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Wednesday 8 February 2023 Dublin: 8°C
Laura Hutton/Photocall Ireland Pat Gorman from Cork shows his support for Vita Cortex workers at a public rally outside Leinster House in Dublin in January.
Column 'We have a lot to lose if we fail' - 100 days of the Vita Cortex sit-in
It’s exactly a hundred days since the former Vita Cortex workers began their sit-in at the Cork plant. Their support campaign’s co-ordinator explains why their protest will continue…

TODAY MARKS 100 days since former workers at the Vita Cortex plant began their sit-in at the Kinsale Road premises in Cork when management closed the plant and said it could not pay statutory redundancy to the workers.

A fight like this, such that it is, would never have ended up being just about workers getting a just redundancy payment. The appalling way in which these workers have been treated has ensured that it has become much more than that.

And although these workers find themselves at the coalface, the Vita Cortex struggle has become a stand on behalf of ordinary people everywhere – and not just in Ireland.

It has struck a nerve in places far from these shores and in locations with diverse and contrasting political ideologies such as “capitalist” America and “communist” China – perspectives on the dilution of these ideologies accepted.

The Vita Cortex story has injustice on three levels. It is a corporate and industrial injustice in that it represents the age-old scenario of the “middle-class merchants”, as Yeats would have described them, swindling the worker until they can confidently add the “half-pence to the pence”.

Secondly, the workers find themselves in a microcosm of the economic injustice being perpetuated against the Irish people as whole. We live under a political system and body of law that follows an underlying philosophy that allows for the bailout of failed and corrupt banks but which, on the other hand, prevents these honest and loyal workers from getting what they were promised.

You won’t find any senior bondholders walking the factory floor at Cortex. What you will find are good people with integrity who have lived every day of their lives to raise their kids. Some of them have over 40 years of service at Cortex. From getting to know them over the last three months, I can tell that they are actually in shock at the way they are being treated.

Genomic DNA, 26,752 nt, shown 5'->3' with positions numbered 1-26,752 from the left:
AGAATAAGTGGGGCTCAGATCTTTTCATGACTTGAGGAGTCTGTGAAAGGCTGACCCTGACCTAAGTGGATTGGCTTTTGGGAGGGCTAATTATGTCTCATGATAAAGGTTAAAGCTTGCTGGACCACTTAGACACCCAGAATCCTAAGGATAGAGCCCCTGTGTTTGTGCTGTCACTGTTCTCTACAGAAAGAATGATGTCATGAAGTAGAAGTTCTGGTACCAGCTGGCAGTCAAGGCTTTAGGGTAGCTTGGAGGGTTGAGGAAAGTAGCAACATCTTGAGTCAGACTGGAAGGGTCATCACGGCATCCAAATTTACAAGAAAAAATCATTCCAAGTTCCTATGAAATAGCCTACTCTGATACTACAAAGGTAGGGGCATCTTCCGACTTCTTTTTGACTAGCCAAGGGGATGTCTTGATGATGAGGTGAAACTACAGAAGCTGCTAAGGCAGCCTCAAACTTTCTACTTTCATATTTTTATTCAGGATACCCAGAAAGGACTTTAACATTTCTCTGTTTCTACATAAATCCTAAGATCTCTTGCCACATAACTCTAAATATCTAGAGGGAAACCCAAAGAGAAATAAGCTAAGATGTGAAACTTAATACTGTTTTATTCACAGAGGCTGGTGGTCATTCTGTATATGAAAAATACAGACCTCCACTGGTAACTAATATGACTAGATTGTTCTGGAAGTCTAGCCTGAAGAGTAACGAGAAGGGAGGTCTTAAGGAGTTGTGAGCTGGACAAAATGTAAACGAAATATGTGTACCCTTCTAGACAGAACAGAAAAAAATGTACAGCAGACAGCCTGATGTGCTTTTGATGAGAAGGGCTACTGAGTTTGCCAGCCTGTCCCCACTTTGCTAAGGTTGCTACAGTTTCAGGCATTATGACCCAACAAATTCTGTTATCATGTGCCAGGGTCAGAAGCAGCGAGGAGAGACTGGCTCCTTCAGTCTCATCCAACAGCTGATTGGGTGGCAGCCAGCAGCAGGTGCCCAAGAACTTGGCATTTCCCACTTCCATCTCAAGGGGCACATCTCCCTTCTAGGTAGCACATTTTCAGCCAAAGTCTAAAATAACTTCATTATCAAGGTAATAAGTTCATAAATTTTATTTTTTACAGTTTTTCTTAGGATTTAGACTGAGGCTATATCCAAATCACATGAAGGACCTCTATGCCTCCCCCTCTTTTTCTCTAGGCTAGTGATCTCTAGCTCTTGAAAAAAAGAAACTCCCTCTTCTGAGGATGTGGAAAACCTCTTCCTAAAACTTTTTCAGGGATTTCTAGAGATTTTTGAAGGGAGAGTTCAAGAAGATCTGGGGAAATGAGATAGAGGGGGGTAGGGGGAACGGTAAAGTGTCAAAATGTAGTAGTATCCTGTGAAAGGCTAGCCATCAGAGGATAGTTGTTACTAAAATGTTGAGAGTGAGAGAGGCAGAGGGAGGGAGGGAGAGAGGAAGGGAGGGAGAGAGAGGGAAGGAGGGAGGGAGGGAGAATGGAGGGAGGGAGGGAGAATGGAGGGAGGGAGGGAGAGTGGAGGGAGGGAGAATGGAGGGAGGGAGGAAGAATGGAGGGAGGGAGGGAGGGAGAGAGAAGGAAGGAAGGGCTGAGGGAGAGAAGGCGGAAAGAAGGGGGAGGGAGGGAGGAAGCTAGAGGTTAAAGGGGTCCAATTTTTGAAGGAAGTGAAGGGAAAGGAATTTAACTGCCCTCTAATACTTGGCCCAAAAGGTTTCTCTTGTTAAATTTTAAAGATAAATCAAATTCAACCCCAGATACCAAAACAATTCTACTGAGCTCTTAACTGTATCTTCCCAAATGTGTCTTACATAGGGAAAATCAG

This brings me to the final and most alarming injustice of them all. What is happening at Vita Cortex is a humanitarian injustice. Some people will probably sneer at the mere suggestion of this and cry “Hyperbole!” That is fair enough.

I tend to rationalise events such as the 1994 genocide in Rwanda, the war crimes committed in the former Yugoslavia, or the famine in Ethiopia by leaning on the psychological comfort that we live in a modern, tolerant and civilised society. I tell myself that such atrocities could never happen here. And to a large extent, with some notable exceptions, this is a comfort I rightfully hold.

‘It is taking a serious toll’

While I am in no way comparing systematic, mass murder or widespread famine to a protracted industrial dispute, I cannot but question the moral values of a system that would leave these human beings to virtually live in factory, sleeping on slabs of foam, because they felt they had no other avenue by which to secure their rights.

Believe me it is taking a serious toll. Stress, sleep deprivation for those on the night-shift and the shredding away of both the family and social fabric of their lives are all major concerns.

The mood in the camp was summed-up well by Henry O’Reilly, a worker with over 40 years service, when he said:

I would imagine that in the 91 days, anyone who is involved in the protest would have felt on 91 occasions that they were going home and that they were never coming back and they never wanted to be part of this ever again and I’d say on about 182 occasions they all felt I want to be part of this, I’m not giving in, what were asking for is morally correct and just .

We have a humanitarian issue when any person is threatened with the prospect of being stripped of their human dignity. And we shouldn’t fool ourselves into thinking otherwise.

A zero-tolerance policy on human degradation is the only policy worth having. We need to be quick in stamping out the spark of any attempt to dehumanise members of our community, lest it catch fire. And that should include holding wealthy business men to account when they attempt to exploit ordinary people.

After all we live more civilised, more educated and more enlightened than any of those nasty places where human suffering is such an accepted way of life. Don’t we?

The one thing that is clear to me is the huge difference between the moral fabric of the Cork and Irish public and that of the system under which we live. When I say ‘system’ I mean the architecture of governance and our body of law.

The workers have met with Enda Kenny, Eamon Gilmore, Gerry Adams and Micheál Martin. It is incumbent on all leaders, of every political perspective, to change this architecture.

Over the last 100 days, the public have stood with the exploited workers in Cork. The distinction, between system and society, is clear for all to see. Continue to stand with them. We have a lot to lose if we fail.

Darren O’Keeffe is the co-ordinator of the support the Vita Cortex workers online campaign. He is a PhD candidate and part time lecturer at University College Cork.

Darren O'Keeffe
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